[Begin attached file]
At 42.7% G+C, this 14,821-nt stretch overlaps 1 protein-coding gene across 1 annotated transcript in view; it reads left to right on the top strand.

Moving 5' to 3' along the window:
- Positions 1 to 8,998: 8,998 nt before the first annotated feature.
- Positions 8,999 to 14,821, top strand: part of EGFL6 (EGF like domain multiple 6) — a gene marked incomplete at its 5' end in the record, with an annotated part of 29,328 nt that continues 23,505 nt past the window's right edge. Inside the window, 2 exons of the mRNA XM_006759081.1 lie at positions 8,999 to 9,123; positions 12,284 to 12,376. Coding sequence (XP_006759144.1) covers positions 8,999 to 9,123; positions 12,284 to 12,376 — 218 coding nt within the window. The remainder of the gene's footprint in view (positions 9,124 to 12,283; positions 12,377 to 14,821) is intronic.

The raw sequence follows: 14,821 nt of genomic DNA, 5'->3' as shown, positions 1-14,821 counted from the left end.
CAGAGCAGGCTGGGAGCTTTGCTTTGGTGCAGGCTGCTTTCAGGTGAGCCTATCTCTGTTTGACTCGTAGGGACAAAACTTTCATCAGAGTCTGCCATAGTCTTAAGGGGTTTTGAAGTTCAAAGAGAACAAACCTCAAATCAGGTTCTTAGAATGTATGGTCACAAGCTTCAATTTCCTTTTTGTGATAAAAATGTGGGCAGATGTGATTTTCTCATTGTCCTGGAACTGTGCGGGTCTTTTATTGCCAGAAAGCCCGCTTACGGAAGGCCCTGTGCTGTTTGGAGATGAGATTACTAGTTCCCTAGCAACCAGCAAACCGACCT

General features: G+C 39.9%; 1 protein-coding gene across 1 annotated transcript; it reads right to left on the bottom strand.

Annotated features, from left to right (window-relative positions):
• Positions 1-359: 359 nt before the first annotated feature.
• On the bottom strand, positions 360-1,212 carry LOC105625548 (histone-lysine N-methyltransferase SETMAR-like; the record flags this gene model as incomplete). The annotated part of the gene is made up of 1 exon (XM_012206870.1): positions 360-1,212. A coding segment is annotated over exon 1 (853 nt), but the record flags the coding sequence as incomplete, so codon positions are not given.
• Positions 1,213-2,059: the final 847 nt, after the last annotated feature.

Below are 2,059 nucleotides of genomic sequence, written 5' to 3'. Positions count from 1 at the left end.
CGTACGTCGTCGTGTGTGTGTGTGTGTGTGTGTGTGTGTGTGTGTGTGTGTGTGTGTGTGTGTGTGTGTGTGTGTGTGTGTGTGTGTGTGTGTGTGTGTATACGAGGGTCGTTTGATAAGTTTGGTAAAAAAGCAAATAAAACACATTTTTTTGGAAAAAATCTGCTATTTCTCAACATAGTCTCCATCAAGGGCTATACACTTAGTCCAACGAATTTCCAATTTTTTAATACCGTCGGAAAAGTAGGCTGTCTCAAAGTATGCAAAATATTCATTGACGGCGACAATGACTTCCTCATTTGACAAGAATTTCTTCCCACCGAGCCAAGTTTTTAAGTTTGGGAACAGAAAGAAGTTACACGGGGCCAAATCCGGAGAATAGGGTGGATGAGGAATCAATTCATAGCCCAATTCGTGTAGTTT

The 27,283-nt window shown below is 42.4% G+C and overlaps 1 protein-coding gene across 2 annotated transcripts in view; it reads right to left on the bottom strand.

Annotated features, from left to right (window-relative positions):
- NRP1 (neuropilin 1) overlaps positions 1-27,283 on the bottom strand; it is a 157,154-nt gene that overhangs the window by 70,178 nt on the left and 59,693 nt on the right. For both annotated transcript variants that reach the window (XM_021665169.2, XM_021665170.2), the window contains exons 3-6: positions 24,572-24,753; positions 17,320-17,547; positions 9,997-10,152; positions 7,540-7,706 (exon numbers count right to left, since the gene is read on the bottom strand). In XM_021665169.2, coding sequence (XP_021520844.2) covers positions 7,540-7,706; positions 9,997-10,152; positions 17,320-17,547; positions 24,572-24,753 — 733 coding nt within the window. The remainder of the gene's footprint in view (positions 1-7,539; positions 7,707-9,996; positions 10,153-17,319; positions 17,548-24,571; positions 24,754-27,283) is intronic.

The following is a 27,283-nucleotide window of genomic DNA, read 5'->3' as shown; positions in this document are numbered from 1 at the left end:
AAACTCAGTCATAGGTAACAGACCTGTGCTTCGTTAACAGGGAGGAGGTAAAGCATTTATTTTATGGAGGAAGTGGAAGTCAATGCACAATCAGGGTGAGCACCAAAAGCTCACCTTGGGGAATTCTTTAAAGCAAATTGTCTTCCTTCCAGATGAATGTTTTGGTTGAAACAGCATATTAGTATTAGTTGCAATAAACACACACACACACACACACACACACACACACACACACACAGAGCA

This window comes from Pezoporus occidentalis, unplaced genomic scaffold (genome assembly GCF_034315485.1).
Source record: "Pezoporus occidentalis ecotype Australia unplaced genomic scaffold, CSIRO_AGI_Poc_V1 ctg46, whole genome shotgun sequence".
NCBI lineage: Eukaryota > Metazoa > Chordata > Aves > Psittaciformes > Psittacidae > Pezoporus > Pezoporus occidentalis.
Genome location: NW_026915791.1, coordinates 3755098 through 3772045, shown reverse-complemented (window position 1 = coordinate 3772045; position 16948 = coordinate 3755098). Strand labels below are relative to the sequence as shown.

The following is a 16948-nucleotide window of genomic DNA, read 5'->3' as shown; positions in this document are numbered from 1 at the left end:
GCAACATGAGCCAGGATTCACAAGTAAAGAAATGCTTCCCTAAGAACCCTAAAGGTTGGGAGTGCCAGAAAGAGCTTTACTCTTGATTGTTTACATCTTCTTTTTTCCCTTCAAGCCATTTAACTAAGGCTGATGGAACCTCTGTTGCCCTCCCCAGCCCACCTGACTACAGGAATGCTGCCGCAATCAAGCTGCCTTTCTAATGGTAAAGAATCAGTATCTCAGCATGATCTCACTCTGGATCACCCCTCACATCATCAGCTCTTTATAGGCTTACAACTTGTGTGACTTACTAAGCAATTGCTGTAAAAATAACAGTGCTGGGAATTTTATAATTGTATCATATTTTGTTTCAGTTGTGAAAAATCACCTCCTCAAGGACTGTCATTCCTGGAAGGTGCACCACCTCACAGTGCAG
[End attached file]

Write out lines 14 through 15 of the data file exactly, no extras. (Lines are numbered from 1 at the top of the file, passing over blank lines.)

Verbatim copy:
The 27,283-nt window shown below is 42.4% G+C and overlaps 1 protein-coding gene across 2 annotated transcripts in view; it reads right to left on the bottom strand.

Annotated features, from left to right (window-relative positions):